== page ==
Hello Kitty Cat Like Person … Or Translation Error?
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Hello Kitty Cat Like Person … Or Translation Error?

Hello Kitty Cat Like Person … Or Translation Error?

istock_000027690870small-1Back in 2003, a man turned to his wife and said, Do what you love. Simply take one of your hobbies, something you already enjoy doing, and see about earning a little money with it. At the time, his wife had a small collection of Hello Kitty items so when she asked — Hello Kitty? — he encouraged her.

It was only in hindsight that he realized what a huge mistake that was.

As our hero belatedly learned, Hello Kitty — the signature product of Japanese producer Sanrio — has fans (or, depending on your perspective, fanatics) from all corners of the globe. What began as a small experiment for his wife became a full-time, home-based business. With Hello Kitty toilet paper in the bathroom, a Hello Kitty toaster in the kitchen, and his wife’s Hello Kitty underwear in the bedroom, it is perhaps no surprise that his blog on the experience is titled Hello Kitty Hell.

Thousands of products later and email flooding his inbox from around the world, he had to admit that, apparently, the feline has her devoted followers.

Just don’t call her a feline.

She’s Not Your Average Girl

Unless you’ve been hiding under a Hello Kitty rock (and, yes, they do exist), you’ve probably heard the news that Hello Kitty is not a cat. Or is a cat. Or is sort of a cat.

The controversy started with an article in the Los Angeles Times, in which writer Carolina A. Miranda’s reporting on the cat-not-cat’s 40th year anniversary retrospective exhibition included this statement:

Hello Kitty is not a cat.

You read that right. When [University of Hawaii anthropologist Christine R.] Yano was preparing her written texts for the exhibit at the Japanese American National Museum, she says she described Hello Kitty as a cat. “I was corrected — very firmly,” she says. “That’s one correction Sanrio made for my script for the show. Hello Kitty is not a cat. She’s a cartoon character. She is a little girl. She is a friend. But she is not a cat. She’s never depicted on all fours. She walks and sits like a two-legged creature. She does have a pet cat of her own, however, and it’s called Charmmy Kitty.”

I grew up with Hello Kitty everything and all I have to say is, MIND BLOWN.

The statement generated no end to public debate. Twitterers tweeted. Facebookers faced off. Buzzfeed called it, in caps, LITERALLY THE MOST SHOCKING THING IN THE ENTIRE WORLD. (We hope the Buzzfeed writer doesn’t mean that, er, literally.) Even traditionally minded business blogs like Entrepreneur, Fast Company, and Business Insider took up the banner. “Not a cat!” they all declared as one.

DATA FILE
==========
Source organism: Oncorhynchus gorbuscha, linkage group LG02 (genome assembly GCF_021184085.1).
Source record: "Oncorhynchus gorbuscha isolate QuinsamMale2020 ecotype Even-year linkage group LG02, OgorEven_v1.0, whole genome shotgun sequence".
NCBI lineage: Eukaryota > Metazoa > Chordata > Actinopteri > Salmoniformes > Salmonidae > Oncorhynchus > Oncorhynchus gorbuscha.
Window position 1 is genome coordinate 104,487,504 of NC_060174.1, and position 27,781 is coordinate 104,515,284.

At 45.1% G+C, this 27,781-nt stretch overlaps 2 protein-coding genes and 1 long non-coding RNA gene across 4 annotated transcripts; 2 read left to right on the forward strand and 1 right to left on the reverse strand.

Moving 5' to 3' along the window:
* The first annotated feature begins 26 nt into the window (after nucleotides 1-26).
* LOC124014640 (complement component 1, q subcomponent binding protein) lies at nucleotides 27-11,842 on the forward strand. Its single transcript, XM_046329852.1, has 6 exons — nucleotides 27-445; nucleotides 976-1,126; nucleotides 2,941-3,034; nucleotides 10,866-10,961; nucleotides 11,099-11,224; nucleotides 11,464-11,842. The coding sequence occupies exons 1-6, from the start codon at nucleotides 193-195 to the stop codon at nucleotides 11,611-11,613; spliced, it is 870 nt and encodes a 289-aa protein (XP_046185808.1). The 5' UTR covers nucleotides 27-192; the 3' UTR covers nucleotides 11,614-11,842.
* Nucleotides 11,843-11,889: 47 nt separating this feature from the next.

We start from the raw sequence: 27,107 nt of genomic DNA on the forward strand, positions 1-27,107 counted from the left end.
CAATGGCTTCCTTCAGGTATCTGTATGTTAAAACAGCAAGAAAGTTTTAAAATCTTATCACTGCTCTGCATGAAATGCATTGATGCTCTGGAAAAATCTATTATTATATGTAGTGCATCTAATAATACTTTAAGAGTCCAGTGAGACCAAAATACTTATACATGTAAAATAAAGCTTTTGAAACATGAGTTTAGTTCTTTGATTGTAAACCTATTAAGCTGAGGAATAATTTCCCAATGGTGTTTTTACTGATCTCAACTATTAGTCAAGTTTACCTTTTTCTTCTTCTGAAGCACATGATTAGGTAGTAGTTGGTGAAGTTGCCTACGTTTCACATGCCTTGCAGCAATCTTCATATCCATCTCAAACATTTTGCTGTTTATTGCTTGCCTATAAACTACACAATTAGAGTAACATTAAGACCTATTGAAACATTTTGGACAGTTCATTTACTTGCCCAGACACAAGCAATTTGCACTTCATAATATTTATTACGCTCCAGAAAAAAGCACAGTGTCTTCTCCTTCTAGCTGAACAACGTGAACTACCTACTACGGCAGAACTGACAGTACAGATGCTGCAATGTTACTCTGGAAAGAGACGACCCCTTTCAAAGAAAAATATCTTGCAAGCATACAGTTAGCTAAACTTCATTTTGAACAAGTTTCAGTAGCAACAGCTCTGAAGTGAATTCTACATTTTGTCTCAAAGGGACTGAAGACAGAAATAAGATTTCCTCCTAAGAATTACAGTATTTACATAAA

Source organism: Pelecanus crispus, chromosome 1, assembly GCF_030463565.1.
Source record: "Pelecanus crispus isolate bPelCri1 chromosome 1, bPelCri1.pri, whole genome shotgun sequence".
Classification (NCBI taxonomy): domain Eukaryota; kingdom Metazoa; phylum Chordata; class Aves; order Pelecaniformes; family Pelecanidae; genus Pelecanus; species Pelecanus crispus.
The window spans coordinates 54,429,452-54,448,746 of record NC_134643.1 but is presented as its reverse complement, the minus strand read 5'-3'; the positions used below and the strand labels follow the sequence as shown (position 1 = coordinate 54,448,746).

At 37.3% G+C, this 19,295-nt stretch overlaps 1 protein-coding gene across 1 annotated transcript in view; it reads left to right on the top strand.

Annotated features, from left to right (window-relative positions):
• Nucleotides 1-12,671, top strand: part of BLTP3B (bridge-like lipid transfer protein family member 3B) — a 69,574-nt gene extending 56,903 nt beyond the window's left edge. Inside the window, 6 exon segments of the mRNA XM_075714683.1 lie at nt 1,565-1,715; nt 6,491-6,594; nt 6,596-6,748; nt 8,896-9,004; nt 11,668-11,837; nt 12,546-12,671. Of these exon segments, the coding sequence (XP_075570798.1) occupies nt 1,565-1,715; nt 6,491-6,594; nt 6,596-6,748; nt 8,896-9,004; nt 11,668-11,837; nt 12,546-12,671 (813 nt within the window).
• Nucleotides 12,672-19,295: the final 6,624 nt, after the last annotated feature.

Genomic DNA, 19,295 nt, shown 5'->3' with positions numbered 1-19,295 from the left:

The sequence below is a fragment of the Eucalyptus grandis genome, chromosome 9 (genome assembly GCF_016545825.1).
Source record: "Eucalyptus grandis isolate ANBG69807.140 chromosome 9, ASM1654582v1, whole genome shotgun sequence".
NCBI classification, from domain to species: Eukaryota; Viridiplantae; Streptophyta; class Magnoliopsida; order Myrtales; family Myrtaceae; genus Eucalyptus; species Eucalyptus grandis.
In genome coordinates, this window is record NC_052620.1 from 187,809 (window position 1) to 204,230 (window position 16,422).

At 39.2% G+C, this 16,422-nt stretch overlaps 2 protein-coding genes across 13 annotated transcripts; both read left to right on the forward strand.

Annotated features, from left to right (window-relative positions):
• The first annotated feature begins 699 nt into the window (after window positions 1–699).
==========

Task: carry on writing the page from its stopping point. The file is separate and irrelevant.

The answer from Sanrio?

That’s not what we said.

Oops.

You Just Don’t Understand Me

We’ve written our fair share about the demanding nuance of marketing translation. And we make no bones about our different experience with Japanese localization. So perhaps you readers are in no way surprised to learn that this was a miscommunication matter.

The Wall Street Journal wanted to set the record straight (or, at least straighter) by publishing their follow up call with a Sanrio representative.

WSJ: What is Hello Kitty?

Mr. Tohmatsu: It is a character, a 100% personification done in the motif of a cat. This is nothing new. We’ve always had this setting since Hello Kitty made its debut 40 years ago.

WSJ: So it is not a cat, correct?

Mr. Tohmatsu: We have a character called Kero Kero Keroppi as well, and that character is a frog, because it has elements of frogs in what he does. But Hello Kitty doesn’t [have elements of a cat]. It is more of an anthropomorphism.

WSJ: So it’s correct to say she is not a cat?

Mr. Tohmatsu: It is difficult to answer that question, but our answer is that Hello Kitty is a personification of a cat — a character.

Well, that clears up matters.

Too Cute for Words

Kawaii (“cute,” “lovable,” “adorable”) culture of Japan is the bread-and-butter basis of the Sanrio corporation. The Hello Kitty brand alone is valued at some $7 billion, driven in large part by strong sales among Japanese and U.S. consumers but shared with other fans across the globe.

And there is evidence to suggest that the monetary value of this “cute” aesthetic movement is a gold vein ready to be tapped. In a 2012 study entitled “The Power of Kawaii” that was published by science journal Plos One, scientists from Hiroshima University established that subjects shown photos of puppies or kittens performed their tasks better than those who didn’t have the (certainly awesome) chance.

Of course, there was no word on whether a picture of the kitten/not-kitten Hello Kitty would have the same effect. But at least one very harried husband and his raking-in-the-money, Hello-Kitty-loving wife may have something to say on the matter.

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